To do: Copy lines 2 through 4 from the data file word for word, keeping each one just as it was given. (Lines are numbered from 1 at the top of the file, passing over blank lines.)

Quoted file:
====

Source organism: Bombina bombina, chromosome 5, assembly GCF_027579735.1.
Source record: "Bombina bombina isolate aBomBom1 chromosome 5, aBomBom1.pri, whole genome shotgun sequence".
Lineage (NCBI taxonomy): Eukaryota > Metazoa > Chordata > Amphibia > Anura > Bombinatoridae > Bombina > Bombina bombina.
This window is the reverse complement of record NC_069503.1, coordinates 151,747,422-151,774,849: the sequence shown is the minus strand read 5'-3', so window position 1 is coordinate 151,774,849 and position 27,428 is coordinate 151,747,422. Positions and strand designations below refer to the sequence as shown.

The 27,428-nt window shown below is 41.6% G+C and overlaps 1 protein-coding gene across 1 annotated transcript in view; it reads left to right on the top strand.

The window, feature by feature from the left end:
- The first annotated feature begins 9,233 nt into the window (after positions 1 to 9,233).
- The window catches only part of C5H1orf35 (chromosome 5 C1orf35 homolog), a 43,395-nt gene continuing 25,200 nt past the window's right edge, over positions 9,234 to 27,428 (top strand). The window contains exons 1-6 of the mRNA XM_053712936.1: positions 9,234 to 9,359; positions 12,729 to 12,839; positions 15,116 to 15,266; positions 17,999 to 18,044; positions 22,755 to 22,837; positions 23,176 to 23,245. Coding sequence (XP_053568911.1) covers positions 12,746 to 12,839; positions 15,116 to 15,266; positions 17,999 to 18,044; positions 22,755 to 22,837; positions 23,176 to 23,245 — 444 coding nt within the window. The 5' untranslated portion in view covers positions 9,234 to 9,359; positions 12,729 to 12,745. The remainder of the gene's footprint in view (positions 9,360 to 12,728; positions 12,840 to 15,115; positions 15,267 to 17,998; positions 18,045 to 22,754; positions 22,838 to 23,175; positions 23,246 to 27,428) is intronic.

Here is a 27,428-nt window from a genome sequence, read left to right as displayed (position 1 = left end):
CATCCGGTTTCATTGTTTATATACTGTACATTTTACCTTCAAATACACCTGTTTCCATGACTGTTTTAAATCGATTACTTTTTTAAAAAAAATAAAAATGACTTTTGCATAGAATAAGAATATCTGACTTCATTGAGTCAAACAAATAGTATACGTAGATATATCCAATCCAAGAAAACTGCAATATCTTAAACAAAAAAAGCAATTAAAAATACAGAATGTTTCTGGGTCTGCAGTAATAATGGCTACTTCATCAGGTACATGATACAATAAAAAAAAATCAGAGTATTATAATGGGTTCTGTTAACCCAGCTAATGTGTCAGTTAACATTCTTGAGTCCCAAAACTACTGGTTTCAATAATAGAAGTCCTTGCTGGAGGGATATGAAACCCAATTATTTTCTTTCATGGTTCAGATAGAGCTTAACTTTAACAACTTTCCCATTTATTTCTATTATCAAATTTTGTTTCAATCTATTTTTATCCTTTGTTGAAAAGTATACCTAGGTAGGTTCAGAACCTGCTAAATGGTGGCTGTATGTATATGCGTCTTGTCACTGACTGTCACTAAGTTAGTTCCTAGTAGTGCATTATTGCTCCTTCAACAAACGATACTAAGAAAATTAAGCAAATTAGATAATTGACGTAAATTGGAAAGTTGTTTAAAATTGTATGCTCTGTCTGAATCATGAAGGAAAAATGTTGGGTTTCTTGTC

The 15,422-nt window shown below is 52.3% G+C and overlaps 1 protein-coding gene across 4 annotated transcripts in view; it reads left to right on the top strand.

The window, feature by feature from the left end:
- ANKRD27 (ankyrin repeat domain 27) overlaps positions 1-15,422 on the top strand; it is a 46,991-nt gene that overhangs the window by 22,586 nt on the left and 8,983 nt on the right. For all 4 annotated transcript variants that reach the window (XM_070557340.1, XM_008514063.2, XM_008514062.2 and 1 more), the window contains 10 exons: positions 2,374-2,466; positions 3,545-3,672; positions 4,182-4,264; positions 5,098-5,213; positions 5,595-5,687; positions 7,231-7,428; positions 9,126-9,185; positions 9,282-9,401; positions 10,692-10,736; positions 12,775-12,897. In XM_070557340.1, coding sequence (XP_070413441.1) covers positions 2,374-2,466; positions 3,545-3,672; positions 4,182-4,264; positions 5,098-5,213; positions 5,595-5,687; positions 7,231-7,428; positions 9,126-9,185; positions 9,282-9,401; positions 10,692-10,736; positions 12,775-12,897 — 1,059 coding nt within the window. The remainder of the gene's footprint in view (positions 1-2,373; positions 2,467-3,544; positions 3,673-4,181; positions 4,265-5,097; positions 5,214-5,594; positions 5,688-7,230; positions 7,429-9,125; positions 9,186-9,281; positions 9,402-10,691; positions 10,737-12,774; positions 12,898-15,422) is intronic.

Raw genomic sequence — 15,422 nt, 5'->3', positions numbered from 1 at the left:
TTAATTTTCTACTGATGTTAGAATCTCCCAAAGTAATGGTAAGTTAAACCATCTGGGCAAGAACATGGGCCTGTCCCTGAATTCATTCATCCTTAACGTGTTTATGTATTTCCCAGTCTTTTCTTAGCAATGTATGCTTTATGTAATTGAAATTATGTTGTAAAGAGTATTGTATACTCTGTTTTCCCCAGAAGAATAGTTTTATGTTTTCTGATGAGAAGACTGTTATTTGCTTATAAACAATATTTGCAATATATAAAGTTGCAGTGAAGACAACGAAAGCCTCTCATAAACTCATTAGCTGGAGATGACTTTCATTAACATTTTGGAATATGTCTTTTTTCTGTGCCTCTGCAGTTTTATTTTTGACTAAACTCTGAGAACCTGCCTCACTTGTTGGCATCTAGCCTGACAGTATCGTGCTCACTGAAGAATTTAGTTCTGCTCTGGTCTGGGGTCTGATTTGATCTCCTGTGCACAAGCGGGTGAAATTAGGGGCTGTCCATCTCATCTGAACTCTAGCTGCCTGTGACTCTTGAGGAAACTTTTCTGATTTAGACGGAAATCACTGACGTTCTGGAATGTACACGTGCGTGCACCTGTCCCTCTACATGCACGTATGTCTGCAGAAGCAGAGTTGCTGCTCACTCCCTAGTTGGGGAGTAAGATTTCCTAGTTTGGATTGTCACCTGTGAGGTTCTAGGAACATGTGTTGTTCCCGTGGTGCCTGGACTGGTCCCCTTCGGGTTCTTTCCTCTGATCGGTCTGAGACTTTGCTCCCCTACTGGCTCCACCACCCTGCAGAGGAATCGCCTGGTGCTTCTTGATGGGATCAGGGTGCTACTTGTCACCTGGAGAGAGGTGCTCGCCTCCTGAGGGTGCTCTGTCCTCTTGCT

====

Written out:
Source record: "Bombina bombina isolate aBomBom1 chromosome 5, aBomBom1.pri, whole genome shotgun sequence".
Lineage (NCBI taxonomy): Eukaryota > Metazoa > Chordata > Amphibia > Anura > Bombinatoridae > Bombina > Bombina bombina.
This window is the reverse complement of record NC_069503.1, coordinates 151,747,422-151,774,849: the sequence shown is the minus strand read 5'-3', so window position 1 is coordinate 151,774,849 and position 27,428 is coordinate 151,747,422. Positions and strand designations below refer to the sequence as shown.